A writing workshop. It’s easy to wonder exactly what that means. Is it weird?
Can I go if I don’t write all the time, but I write sometimes? What will it help me with? Do I even need help if I am an established writer? These, I am sure are the many questions one might ask when faced with something entitled a writing workshop. So I wanted to take some time on the blog to talk about what exactly to expect in a writing workshop environment.
A workshopping environment literally changed the trajectory of my writing career. Although I dabbled in high school, took a creative writing class and even won an award for a short story I had written, writing was always something I just kind of did when I felt like it. It was at Temple University, my senior year I think, that I took a class called Poetry as Performance which in many ways was similar to workshopping. We learned about different forms of poetry and we had different things to write about each week. We kept them all in a journal and we were prompted to perform them in front of the class from week to week. They warranted discussion and they created a bond that I had never experienced in my life with a group of strangers. At the end of it, we performed and showcased our work.
This class was the catalyst for the creation of The Writer’s Muse workshop. I wanted the opportunity to recreate this experience for other writers because it literally changed my life. It made me more comfortable with my voice, it gave me the opportunity to share intimate and authentic thoughts with an audience, and it helped broaden the scope of the things that I was capable of writing about. I am rarely short on inspiration in writing and it’s because I learned how to make my LIFE my creative influence. Every conversation, every movie I watch, the scenery that I drive past all influence the things that I write about.
Every workshop is different. And I am not necessarily keen on following whatever rules are set, so bear with me. But what is happening in an actual writing workshop? What can you actually expect? Why is it even important?
Prompts that challenge you.
It doesn’t matter if you have been writing 5 years or 30 years. You will always be becoming as a writer. That is what I have decided. So, when you attend my workshop, you will have the opportunity to respond to prompts you may not have thought of on your own. This helps to broaden your horizon as a writer. When I respond to prompts from other writers, they have the ability to pull things out of me that I never would have pulled out on my own.
I have read about some uncomfortable workshops where people’s feedback was not welcomed. Or the teacher was this or that. But that is not the case at The Writer’s Muse. You come to get what you want from the workshop, but you’re also going to have the opportunity to meet and listen to other writers. Writing is a very lonely sport. We don’t get out much. But it is very important to have a community of people who “get” you. You can relate to one another, share inhibitions, fears, and triumphs. That class that I mentioned, man, that was a moment in time and I will NEVER forget those people.
Ideas for new or current works.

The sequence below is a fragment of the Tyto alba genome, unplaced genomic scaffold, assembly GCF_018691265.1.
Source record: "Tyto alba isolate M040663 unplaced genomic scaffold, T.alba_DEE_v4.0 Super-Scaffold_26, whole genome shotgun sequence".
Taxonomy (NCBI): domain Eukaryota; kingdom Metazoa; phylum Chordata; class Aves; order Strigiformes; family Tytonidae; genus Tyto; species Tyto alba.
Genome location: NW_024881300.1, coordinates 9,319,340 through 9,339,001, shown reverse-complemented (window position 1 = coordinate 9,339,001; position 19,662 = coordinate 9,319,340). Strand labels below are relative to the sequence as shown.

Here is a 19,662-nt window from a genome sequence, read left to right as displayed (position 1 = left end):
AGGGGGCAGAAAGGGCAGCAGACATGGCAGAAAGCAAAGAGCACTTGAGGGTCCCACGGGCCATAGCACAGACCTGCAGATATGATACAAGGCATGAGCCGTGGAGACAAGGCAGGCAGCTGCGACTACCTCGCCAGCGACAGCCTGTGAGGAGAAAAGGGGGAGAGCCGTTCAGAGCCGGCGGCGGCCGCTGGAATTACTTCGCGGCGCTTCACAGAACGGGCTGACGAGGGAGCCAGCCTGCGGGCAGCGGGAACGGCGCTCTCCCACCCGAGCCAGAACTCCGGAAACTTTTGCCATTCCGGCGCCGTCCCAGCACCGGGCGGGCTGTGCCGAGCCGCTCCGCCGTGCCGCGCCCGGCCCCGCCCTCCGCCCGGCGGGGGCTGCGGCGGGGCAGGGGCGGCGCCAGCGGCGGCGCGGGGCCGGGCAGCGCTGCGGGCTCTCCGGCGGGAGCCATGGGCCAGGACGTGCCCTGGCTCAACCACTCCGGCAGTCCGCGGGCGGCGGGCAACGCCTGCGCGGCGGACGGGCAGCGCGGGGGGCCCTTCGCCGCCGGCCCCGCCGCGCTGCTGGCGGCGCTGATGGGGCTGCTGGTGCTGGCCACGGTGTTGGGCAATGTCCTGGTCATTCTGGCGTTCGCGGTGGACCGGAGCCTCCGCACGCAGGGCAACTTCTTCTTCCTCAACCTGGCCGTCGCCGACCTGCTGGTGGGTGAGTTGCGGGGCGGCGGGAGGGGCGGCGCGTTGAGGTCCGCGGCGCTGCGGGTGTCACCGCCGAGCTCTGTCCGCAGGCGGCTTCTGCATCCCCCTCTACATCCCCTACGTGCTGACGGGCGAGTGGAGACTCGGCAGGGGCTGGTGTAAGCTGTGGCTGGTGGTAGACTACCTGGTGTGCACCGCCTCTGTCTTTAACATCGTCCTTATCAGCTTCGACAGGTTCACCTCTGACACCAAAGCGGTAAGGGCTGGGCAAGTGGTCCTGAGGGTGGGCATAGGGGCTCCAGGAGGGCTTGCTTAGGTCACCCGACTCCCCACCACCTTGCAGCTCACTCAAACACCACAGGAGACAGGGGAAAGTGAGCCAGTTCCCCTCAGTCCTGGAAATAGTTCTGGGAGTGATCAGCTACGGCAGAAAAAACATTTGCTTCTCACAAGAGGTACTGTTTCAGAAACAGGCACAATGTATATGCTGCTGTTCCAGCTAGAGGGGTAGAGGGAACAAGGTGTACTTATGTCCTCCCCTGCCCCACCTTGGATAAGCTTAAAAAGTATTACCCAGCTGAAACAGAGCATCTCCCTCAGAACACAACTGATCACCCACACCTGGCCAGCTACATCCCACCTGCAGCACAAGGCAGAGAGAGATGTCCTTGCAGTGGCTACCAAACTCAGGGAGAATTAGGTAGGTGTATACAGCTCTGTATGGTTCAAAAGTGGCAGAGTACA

A workshop is really designed to help you with starting a new piece that you may want to finish later or helping you tweak an idea that may have gone cold. Or you may get insight at the workshop that you work into a current project. It’s to help you flex your writing muscle. That’s the only way that it stays strong.
You get the opportunity to get insight on your work. Whether it’s the current prompts in the class or bringing something that you have been working on outside of the workshop. This is gold as a writer if you ask me. There are so many times that I am working on something and would love to just be able to send it to another writer to get their thoughts. This is a real live opportunity to share in a safe environment and make your writing its best.
The answers to some of your questions …
What if I am not a creative writer?
Sometimes you just have to write things that may not matter in the grand scheme of your career. Creative writing is fun. It pulls on another part of your brain and helps you think in a way that’s different from your norm. I have had tons of writers attend that don’t write creatively on the regular basis at all. But the workshop helps them stretch their mind.
I already know how to write, why would I come?
A workshop is not about teaching you how to write. It’s about giving you new perspectives, new ideas and helping to refine what you already have going. Great writers also workshop from time to time. Remember, you are always becoming.
What if I write as a hobby?
Who cares? This workshop works whether you are a professional writer or a novice. Just come out for an afternoon with great people and to write some exciting things. You don’t have to be pursuing writing as a career to attend.
Are guys invited?
YES! My audience just happens to be women. But I have had men attend my writing workshops. We need more visibility for male writers. Come out and stop thinking everything is just for women.
Feel free to email me at email@example.com if you have any other questions in regard to workshopping or the The Writer’s Muse specifically.
There are still a few spots left for The Writer’s Muse DC. So grab your seat and enjoy a great afternoon full of writing, community, and creativity.